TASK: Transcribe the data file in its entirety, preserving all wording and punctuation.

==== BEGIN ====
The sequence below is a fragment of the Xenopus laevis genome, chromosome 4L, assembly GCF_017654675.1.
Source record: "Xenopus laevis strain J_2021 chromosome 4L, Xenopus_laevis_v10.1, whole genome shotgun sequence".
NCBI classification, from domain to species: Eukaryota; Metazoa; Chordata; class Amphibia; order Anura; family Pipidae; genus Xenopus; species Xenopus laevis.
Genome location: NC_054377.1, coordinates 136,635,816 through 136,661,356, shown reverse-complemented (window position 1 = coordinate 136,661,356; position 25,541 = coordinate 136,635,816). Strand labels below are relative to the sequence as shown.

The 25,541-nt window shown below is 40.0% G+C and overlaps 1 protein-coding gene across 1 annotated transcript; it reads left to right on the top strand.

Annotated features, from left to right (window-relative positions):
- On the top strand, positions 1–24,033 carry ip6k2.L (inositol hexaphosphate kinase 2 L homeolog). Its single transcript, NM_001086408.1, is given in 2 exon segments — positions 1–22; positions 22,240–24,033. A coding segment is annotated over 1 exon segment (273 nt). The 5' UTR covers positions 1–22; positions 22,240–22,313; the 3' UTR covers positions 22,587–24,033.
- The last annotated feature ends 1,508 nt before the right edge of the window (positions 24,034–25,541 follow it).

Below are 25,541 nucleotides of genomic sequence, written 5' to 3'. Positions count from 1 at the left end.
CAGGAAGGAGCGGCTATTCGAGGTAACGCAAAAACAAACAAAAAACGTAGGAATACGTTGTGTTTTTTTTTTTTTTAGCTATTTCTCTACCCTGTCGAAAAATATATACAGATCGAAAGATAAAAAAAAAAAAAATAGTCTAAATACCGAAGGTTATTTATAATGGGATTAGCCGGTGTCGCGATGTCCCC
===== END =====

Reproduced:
The sequence below is a fragment of the Xenopus laevis genome, chromosome 4L, assembly GCF_017654675.1.
Source record: "Xenopus laevis strain J_2021 chromosome 4L, Xenopus_laevis_v10.1, whole genome shotgun sequence".
NCBI classification, from domain to species: Eukaryota; Metazoa; Chordata; class Amphibia; order Anura; family Pipidae; genus Xenopus; species Xenopus laevis.
Genome location: NC_054377.1, coordinates 136,635,816 through 136,661,356, shown reverse-complemented (window position 1 = coordinate 136,661,356; position 25,541 = coordinate 136,635,816). Strand labels below are relative to the sequence as shown.

The 25,541-nt window shown below is 40.0% G+C and overlaps 1 protein-coding gene across 1 annotated transcript; it reads left to right on the top strand.

Annotated features, from left to right (window-relative positions):
- On the top strand, positions 1–24,033 carry ip6k2.L (inositol hexaphosphate kinase 2 L homeolog). Its single transcript, NM_001086408.1, is given in 2 exon segments — positions 1–22; positions 22,240–24,033. A coding segment is annotated over 1 exon segment (273 nt). The 5' UTR covers positions 1–22; positions 22,240–22,313; the 3' UTR covers positions 22,587–24,033.
- The last annotated feature ends 1,508 nt before the right edge of the window (positions 24,034–25,541 follow it).

Below are 25,541 nucleotides of genomic sequence, written 5' to 3'. Positions count from 1 at the left end.
CAGGAAGGAGCGGCTATTCGAGGTAACGCAAAAACAAACAAAAAACGTAGGAATACGTTGTGTTTTTTTTTTTTTTAGCTATTTCTCTACCCTGTCGAAAAATATATACAGATCGAAAGATAAAAAAAAAAAAAATAGTCTAAATACCGAAGGTTATTTATAATGGGATTAGCCGGTGTCGCGATGTCCCC